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Guidance on a couple of potentially challenging questions in the new Charity Commission annual return from 2023

Photo of Lourens Du Plessis Lourens du Plessis
5 min

The Charity Commission’s new annual return (effective for year-ends from 1 January 2023 onwards) has now been in place for just over a year.

The new return followed a consultation process and tries to capture information useful to the Charity Commission in their role as regulator and enabler of the sector.

However, as charities need to file annual returns by 10 months after their year-end, this means most charities have likely only started to complete those returns in the latter half of 2023 at the earliest, with returns for March, June, August and December year-ends (the most common), only coming due in 2024. As can be expected, some of these more detailed questions give rise to questions of interpretation, and we’ve clarified some of those with the Charity Commission directly.

Question 1.4 Largest single donation from an individual

The first question we’ve received was around “the value of your charity’s single highest value donation received from a corporate donor/individual/related party during the financial period of this return?” Is that intended to be the single highest donation (as it seems!) or the total given during the period, for example, if your largest individual donor for the year gives £6,000 in 12 x £500 payments, while another gives one gift of £3,000 during the year, would the answer be £3,000? We’ve confirmed that the latter interpretation is correct.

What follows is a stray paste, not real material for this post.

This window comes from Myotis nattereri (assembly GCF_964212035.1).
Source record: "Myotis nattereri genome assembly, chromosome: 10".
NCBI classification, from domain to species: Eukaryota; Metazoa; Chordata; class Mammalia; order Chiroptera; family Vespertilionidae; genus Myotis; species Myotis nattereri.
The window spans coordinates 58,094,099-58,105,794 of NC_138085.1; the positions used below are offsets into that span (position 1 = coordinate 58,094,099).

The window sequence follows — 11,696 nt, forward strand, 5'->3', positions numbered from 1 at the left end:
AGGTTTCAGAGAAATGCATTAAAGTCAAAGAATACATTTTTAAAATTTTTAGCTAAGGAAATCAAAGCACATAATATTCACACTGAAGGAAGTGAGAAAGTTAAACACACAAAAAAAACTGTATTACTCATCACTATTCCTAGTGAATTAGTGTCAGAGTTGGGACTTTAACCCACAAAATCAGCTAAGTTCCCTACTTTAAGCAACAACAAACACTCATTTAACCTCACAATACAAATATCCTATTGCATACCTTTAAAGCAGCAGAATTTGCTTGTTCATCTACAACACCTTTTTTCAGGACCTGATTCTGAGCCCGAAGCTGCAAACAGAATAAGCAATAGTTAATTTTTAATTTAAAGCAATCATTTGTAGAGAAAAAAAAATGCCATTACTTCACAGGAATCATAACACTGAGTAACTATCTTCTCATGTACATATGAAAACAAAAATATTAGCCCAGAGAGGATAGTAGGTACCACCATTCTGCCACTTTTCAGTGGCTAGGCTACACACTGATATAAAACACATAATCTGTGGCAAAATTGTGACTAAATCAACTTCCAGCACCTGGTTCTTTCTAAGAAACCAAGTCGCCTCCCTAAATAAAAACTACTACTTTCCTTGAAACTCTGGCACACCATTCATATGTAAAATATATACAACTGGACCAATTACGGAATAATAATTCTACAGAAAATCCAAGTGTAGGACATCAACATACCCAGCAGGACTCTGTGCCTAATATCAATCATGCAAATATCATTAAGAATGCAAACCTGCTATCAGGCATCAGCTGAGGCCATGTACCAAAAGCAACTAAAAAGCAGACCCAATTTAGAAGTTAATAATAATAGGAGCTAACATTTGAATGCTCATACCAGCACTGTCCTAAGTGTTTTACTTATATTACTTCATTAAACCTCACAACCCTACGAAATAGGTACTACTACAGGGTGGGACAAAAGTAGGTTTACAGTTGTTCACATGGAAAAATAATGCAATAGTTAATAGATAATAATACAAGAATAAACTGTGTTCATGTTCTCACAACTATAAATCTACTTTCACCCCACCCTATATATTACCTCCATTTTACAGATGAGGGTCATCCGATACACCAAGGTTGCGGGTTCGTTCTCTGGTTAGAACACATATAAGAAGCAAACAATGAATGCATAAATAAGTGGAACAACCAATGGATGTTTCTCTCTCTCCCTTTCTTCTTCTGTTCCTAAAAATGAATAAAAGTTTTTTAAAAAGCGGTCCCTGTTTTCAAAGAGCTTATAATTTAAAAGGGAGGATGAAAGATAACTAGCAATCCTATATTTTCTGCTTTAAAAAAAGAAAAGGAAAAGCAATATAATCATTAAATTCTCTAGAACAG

Incidentally, if your charity receives grants from Stewardship, this is not a donation from an individual, even if the grants we made are funded from gifts we originally received from individuals. This is because those donors make a gift to Stewardship as a charity, and we in turn make a charitable grant. Individuals do not make gifts through or via Stewardship in an agency relationship.

Question 2.2 Trustee payments

The question on trustee payments (question 2.2) doesn’t seem to clearly allow for the situation where a trustee is paid for another employed role within the charity itself (option b only refers to trading subsidiaries or connected organisations):

2.2 Excluding out of pocket expenses, for what were any of the trustees paid during the financial period of this return?

a.    paid for being a trustee

b.    paid for a role within any of the charity's trading subsidiaries or connected organisations

c.    paid for providing goods and/or services to the charity or any of its trading subsidiaries or connected organisations

d.   None of the above

e.   Trustees have not been paid

This is quite a common situation in churches, where a pastor or minister might be a trustee, but is paid for his/her other role.

The Charity Commission has confirmed that, in this scenario, the answer should be (d).  They will work to get the guidance notes updated as soon as possible.

Question 3.1 Source of income

A further question relates to the issue of the geographical source of income. The question asks whether charities have received any income from outside the United Kingdom and specifies that the income should be classified based on the “transactional source” of the income, not the residence of the donor. This can be complex to discern, and raised some queries, for example in the case of a charity that receives international donations from PayPal from US donors. Specifically, as the donations were received in GBP, not USD, having come through PayPal UK, the question posed to us was “should this be counted as gifts from the US, or the UK?”